Mako Networks was founded by two New Zealanders, Simon Gamble and Chris Massam, as Yellow Tuna Networks. Operating from the front room of a residential flat in Herne Bay, Auckland, the company began by offering managed firewall services for small businesses and enterprise clients. In early 2001, Gamble and Massam were joined by Dennis Monks. During this period of expansion the company moved premises to a windowless lower-level office on Parnell Rise, known affectionately as “The Cave” which served as the company server room and office.
Monks began development of a centrally managed firewall solution that would allow the company to scale more rapidly and administer many firewalls from a single location. This communication methodology would become the backbone of the future Mako Networks technologies, where many devices on disparate networks can communicate with a central management system for operating instructions and communication.
In mid-2002 Bill Farmer, a New Zealand entrepreneur, joined to form Mako Networks.
Work continued, developing the communication protocols that would enable the firewall systems to communicate with a Central Management System (CMS). To support the continued operation of Mako Networks and the research and development work underway, Mako continued to provide managed firewall systems for corporate networks and systems integration work where needed. It was not until 2004 that the communication protocol was market-ready and the first Mako Networks device became commercially available: the Mako 1030.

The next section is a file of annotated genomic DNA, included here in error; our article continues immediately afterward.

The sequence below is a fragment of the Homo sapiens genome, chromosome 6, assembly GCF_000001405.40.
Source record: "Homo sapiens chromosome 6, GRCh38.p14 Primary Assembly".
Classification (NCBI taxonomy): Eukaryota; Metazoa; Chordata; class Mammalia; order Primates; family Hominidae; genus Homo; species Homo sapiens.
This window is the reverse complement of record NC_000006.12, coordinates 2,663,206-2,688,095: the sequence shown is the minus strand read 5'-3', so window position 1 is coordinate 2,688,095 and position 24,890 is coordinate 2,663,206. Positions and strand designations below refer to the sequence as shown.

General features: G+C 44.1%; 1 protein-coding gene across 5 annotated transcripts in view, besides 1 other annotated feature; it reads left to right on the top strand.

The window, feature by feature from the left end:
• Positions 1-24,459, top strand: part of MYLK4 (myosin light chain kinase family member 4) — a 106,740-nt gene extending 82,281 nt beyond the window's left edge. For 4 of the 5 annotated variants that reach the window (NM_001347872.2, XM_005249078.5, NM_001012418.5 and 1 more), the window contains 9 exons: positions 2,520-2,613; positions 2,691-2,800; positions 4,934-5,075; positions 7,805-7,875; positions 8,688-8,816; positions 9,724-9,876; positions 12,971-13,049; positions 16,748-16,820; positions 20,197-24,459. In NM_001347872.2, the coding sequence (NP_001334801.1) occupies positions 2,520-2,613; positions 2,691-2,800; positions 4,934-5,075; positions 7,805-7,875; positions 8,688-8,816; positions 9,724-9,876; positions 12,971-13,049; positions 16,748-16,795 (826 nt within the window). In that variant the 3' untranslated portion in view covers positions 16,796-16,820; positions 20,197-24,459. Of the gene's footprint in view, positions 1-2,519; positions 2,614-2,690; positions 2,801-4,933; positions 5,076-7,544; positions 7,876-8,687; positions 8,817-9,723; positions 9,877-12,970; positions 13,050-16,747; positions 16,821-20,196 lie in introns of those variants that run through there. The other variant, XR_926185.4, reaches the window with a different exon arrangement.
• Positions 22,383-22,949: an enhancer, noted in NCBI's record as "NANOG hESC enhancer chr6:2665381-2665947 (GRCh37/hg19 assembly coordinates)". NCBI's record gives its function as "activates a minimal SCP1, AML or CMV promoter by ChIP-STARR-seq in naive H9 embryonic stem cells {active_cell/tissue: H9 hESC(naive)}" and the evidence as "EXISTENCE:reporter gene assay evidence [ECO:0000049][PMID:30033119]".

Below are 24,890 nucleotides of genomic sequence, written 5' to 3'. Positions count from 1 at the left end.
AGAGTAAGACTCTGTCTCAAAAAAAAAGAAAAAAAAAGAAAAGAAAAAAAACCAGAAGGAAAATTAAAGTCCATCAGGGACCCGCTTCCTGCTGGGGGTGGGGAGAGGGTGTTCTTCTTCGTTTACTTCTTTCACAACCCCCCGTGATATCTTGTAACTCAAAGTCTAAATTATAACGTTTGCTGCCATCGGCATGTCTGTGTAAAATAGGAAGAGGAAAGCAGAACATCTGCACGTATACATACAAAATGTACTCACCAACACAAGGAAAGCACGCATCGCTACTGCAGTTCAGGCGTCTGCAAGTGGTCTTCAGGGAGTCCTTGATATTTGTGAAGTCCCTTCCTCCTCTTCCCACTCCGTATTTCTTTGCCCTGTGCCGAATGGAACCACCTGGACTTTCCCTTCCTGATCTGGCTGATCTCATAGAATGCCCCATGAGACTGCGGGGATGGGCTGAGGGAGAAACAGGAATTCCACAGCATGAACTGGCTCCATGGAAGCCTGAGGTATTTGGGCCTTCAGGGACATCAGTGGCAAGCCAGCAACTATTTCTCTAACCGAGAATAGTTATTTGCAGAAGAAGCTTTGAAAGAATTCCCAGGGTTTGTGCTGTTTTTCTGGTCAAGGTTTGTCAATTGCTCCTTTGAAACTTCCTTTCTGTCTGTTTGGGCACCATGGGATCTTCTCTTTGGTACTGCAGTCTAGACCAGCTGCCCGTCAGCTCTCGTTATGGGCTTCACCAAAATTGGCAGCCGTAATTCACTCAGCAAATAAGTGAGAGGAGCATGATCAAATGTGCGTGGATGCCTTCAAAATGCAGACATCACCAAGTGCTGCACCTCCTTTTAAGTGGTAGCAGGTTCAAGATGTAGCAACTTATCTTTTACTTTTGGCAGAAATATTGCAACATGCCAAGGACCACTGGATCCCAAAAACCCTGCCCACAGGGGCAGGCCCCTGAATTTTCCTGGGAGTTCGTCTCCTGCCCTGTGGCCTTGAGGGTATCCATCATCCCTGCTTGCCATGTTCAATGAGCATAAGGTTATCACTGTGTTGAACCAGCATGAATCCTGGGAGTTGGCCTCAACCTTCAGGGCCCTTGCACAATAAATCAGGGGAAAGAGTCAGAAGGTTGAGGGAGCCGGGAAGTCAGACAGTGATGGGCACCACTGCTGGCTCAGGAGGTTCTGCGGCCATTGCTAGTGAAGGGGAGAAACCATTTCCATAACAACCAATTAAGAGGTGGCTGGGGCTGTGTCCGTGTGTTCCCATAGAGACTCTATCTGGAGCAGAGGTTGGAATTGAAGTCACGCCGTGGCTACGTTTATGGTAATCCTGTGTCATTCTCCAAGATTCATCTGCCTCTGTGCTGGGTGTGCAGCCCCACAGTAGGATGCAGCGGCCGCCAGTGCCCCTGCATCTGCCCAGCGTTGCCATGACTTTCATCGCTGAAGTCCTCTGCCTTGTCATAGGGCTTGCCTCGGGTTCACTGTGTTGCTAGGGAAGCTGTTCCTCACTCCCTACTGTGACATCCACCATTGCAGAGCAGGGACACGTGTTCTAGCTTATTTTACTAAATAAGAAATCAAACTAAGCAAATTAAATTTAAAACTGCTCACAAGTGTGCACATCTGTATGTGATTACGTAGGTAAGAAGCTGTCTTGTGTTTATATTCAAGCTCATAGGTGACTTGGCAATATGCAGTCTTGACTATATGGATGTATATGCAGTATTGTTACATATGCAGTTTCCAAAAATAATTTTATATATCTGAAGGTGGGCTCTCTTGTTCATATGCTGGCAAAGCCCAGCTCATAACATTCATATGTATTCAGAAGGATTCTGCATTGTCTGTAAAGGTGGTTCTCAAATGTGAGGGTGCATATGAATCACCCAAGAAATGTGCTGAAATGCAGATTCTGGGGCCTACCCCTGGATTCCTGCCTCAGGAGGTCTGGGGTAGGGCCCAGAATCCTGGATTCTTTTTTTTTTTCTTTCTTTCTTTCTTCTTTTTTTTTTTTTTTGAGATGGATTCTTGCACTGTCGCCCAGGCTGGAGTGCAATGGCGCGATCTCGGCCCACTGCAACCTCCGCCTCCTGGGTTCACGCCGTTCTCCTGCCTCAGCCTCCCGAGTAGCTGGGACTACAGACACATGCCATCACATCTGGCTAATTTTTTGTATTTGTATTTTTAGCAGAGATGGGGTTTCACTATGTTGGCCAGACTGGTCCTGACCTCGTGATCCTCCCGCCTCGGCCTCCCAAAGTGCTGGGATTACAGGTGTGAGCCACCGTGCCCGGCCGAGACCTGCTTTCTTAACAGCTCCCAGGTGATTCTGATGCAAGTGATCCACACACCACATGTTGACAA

With a network appliance now available on the market, Mako Networks recruited Mike Copley and Chris Nation in 2004, increasing the number of employees to six.
By 2005, Mako 1030 units were purchased by Telecom, the largest telecommunications provider in New Zealand, for use at their commercial customer sites as a security layer. With commercial viability now established, the company began a series of expansion efforts to the Middle East and United Kingdom, opening channels and offices in each location.
Concurrently, the Ministry of Health (MoH) in New Zealand began a comprehensive overhaul of its information technology systems, commencing the Connected Health initiative which would securely link healthcare providers and patient records in a central repository. The MoH selected the Mako Networks system as the primary connection method for use at pharmacies, doctors and hospitals to securely connect to the system.
In early 2007, Andrew Murray, a former Vice President for Cisco Systems in Asia Pacific, joined Mako Networks to bolster their sales division and business development. Later that year, NetComm signed with Mako Networks as a channel partner in Australia, marking a third international market for the company. Later in 2008, Mako began its first exploratory forays into the North American market.
Mako Networks became aware of a need for solutions to meet compliance obligations from the credit card industry in 2009 after requests from customers for assistance. In 2004, the five major credit card companies (Visa, MasterCard, Discover, JCB and American Express) created a set of security standards for all merchants that process, store or transmit credit card data in an effort to reduce fraud. These standards (known as the PCI DSS) represent a number of technical and procedural criteria that must be met each year by businesses in order to be considered compliant.
Mako Networks became aware that its devices could be easily modified with a software template to help businesses meet their PCI DSS compliance obligations using the communication methodology first developed in the early 2000s. That methodology, now subject to international patent protection, meant Mako could rapidly scale a network management system that would also help merchants meet the majority of their technical PCI DSS compliance obligations.